'answers.content': 'text',
  'comments.content': 'text',
  'answers.comments.content': 'text',
}, {name: 'question_schema_index'});

Editing client-side question-listing routing

To accept search keyword as "keyword" URL parameter, add "/?keyword" to the "url" field of the routing information.

client/app/questionsIndex/questionsIndex.js

      .state('main', {
        url: '/?keyword',
        ...

Editing client-side question-showing controller

Set the query using MongoDB's '$text' and '$search' parameters to search by 'keyword' parameter.

client/app/questionsIndex/questionsIndex.controller.js

  .controller('QuestionsIndexCtrl', function ($scope, $http, $location, query) {
    ...
    var keyword = $location.search().keyword;
    if(keyword){
      query = _.merge(query, {$text: {$search: keyword}});
    }
    $http.get('/api/questions',...

Japanese search

MongoDB's full-text search only supports Latin languages, and does not support other languages such as Japanese. Let's support Japanese search by using Japanese tokenizer "TinySegmenter".

Installing TinySegmenter library

Install TinySegmenter as a server-side library.

% npm install --save r7kamura/tiny-segmenter

On the server-side DB model, add "searchText" field to store tokenized text.

server/api/question/question.model.js

var QuestionSchema = new mongoose.Schema({
  ...
  searchText: String,
});

Add "searchText" field to the text index.

server/api/question/question.model.js

QuestionSchema.index({
  ...
  'searchText': 'text',
}, {name: 'question_schema_index'});

Add a function to tokenize, and call it before saving by using "pre('save')" hook. Also, add a static function to the question model by adding the function to "QuestionSchema.statics".

server/api/question/question.model.js

var TinySegmenter = require('tiny-segmenter');

var getSearchText = function(question){
  var tinySegmenter = new TinySegmenter();
  var searchText = "";
  searchText += tinySegmenter.segment(question.title).join(' ') + " ";
  searchText += tinySegmenter.segment(question.content).join(' ') + " ";
  question.answers.forEach(function(answer){
    searchText += tinySegmenter.segment(answer.content).join(' ') + " ";
    answer.comments.forEach(function(comment){
      searchText += tinySegmenter.segment(comment.content).join(' ') + " ";
    });
  });
  question.comments.forEach(function(comment){
    searchText += tinySegmenter.segment(comment.content).join(' ') + " ";
  });
  console.log("searchText", searchText);
  return searchText;
};
QuestionSchema.statics.updateSearchText = function(id, cb){
  this.findOne({_id: id}).exec(function(err, question){
    if(err){ if(cb){cb(err);} return; }
    var searchText = getSearchText(question);
    this.update({_id: id}, {searchText: searchText}, function(err, num){
      if(cb){cb(err);}
    });
  }.bind(this));
};

QuestionSchema.pre('save', function(next){
  this.searchText = getSearchText(this);
  next();
});

Because "pre('save')" hook is not called by "update()" call, explicitly call "updateSearchText()" function to tokenize and update the full-text index.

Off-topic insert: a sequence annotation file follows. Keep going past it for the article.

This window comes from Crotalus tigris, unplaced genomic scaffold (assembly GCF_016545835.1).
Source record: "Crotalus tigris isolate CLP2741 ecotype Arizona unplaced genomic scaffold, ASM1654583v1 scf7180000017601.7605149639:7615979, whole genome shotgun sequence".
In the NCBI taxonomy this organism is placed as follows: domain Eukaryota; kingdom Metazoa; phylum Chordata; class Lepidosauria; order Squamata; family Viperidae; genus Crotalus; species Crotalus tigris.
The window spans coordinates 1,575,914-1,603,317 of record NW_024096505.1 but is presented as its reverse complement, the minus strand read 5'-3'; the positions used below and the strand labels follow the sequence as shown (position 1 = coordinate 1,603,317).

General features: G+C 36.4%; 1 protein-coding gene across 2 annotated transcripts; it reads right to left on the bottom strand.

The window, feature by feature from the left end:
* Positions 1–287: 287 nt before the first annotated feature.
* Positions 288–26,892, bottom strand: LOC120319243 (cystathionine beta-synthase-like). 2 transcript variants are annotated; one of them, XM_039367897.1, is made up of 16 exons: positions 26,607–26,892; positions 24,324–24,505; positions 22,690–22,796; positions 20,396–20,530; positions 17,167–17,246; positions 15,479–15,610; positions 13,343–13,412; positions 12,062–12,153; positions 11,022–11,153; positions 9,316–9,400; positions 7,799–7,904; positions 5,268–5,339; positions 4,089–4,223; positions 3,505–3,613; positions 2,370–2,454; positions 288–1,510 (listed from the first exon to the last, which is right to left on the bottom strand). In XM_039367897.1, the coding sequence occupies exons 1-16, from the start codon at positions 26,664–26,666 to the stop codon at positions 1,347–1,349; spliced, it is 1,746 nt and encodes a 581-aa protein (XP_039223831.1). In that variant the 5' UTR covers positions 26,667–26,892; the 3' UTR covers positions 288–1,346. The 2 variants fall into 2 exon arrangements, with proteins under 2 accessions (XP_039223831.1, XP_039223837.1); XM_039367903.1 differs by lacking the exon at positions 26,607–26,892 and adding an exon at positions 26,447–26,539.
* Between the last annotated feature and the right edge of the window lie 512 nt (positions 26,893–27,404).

server/api/question/question.controller.js

export function createAnswer(req, res) {
    ...
    exports.show(req, res);
    Question.updateSearchText(req.params.id);
  });
};
export function destroyAnswer(req, res) {
  ...
    exports.show(req, res);
    Question.updateSearchText(req.params.id);
  });
};
export function updateAnswer(req, res) {
    ...
    exports.show(req, res);
    Question.updateSearchText(req.params.id);
  });
};
...
/* comments APIs */
export function createComment(req, res) {
    ...
    exports.show(req, res);
    Question.updateSearchText(req.params.id);
  })
};
export function destroyComment(req, res) {
    ...
    exports.show(req, res);
    Question.updateSearchText(req.params.id);
  });
};
export function updateComment(req, res) {
    ...
    exports.show(req, res);
    Question.updateSearchText(req.params.id);
  });
};
...
/* answersComments APIs */
export function createAnswerComment(req, res) {
    ...
    exports.show(req, res);
    Question.updateSearchText(req.params.id);
  })
};
export function destroyAnswerComment(req, res) {
    ...
    exports.show(req, res);
    Question.updateSearchText(req.params.id);
  });
};
export function updateAnswerComment(req, res) {
  ...
          exports.show(req, res);
          Question.updateSearchText(req.params.id);
  ...
};

To re-create index, drop the question collection and restart the server(grunt serve).

% mongo
> use paizaqa-dev
> db.questions.drop()
% grunt serve

Infinite scroll

For now, we can list only the last 20 questions. Let's add an infinite scroll to show older questions.

Installing ngInfiniteScroll library

Install ngInfiniteScroll module for infinite scroll as a client-side library.

% bower install --save ngInfiniteScroll

Adding ngInfiniteScroll to the application modules

Add ngInfiniteScroll to the application depending modules to use.

client/app/app.js

angular.module('paizaqaApp', [
  ...
  'infinite-scroll',
 ])

Editing client-side question-listing controller

To list older questions on a scroll, implement "nextPage()" function. To retrieve questions older than the current oldest question ID, specify the query as "{_id: {$lt: lastID}}". Store the loading status as "$scope.busy", and the status of whether more data is available as "$scope.noMoreData".

client/app/questionsIndex/questionsIndex.controller.js

    $scope.busy = true;
    $scope.noMoreData = false;

    $http.get('/api/questions', {params: {query: query}}).success(function(questions) {
      $scope.questions = questions;
      if($scope.questions.length < 20){
        $scope.noMoreData = true;
      }
      $scope.busy = false;
    });
    ...
    $scope.nextPage = function(){
      if($scope.busy){ return; }
      $scope.busy = true;
      var lastId = $scope.questions[$scope.questions.length-1]._id;
      var pageQuery = _.merge(query, {_id: {$lt: lastId}});